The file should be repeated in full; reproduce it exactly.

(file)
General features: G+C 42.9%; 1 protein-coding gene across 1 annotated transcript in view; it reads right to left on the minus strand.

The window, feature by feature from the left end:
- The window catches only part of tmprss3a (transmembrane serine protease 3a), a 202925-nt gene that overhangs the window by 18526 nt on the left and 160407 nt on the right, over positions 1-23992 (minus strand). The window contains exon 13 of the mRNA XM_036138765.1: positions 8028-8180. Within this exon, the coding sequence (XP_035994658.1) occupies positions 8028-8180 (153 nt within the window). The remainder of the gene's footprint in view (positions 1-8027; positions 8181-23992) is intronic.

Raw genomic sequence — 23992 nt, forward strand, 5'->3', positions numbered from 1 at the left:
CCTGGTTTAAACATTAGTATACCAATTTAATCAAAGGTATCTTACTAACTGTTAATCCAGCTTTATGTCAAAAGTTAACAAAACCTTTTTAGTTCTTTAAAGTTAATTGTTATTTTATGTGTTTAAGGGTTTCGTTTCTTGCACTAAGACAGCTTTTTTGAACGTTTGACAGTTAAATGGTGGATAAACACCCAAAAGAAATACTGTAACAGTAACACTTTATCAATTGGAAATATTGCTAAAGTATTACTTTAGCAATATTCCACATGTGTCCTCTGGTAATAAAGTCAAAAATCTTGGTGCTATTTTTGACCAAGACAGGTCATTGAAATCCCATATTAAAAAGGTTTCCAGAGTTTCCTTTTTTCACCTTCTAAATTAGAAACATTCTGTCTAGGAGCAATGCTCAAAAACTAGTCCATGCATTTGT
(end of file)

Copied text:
General features: G+C 42.9%; 1 protein-coding gene across 1 annotated transcript in view; it reads right to left on the minus strand.

The window, feature by feature from the left end:
- The window catches only part of tmprss3a (transmembrane serine protease 3a), a 202925-nt gene that overhangs the window by 18526 nt on the left and 160407 nt on the right, over positions 1-23992 (minus strand). The window contains exon 13 of the mRNA XM_036138765.1: positions 8028-8180. Within this exon, the coding sequence (XP_035994658.1) occupies positions 8028-8180 (153 nt within the window). The remainder of the gene's footprint in view (positions 1-8027; positions 8181-23992) is intronic.

Raw genomic sequence — 23992 nt, forward strand, 5'->3', positions numbered from 1 at the left:
CCTGGTTTAAACATTAGTATACCAATTTAATCAAAGGTATCTTACTAACTGTTAATCCAGCTTTATGTCAAAAGTTAACAAAACCTTTTTAGTTCTTTAAAGTTAATTGTTATTTTATGTGTTTAAGGGTTTCGTTTCTTGCACTAAGACAGCTTTTTTGAACGTTTGACAGTTAAATGGTGGATAAACACCCAAAAGAAATACTGTAACAGTAACACTTTATCAATTGGAAATATTGCTAAAGTATTACTTTAGCAATATTCCACATGTGTCCTCTGGTAATAAAGTCAAAAATCTTGGTGCTATTTTTGACCAAGACAGGTCATTGAAATCCCATATTAAAAAGGTTTCCAGAGTTTCCTTTTTTCACCTTCTAAATTAGAAACATTCTGTCTAGGAGCAATGCTCAAAAACTAGTCCATGCATTTGT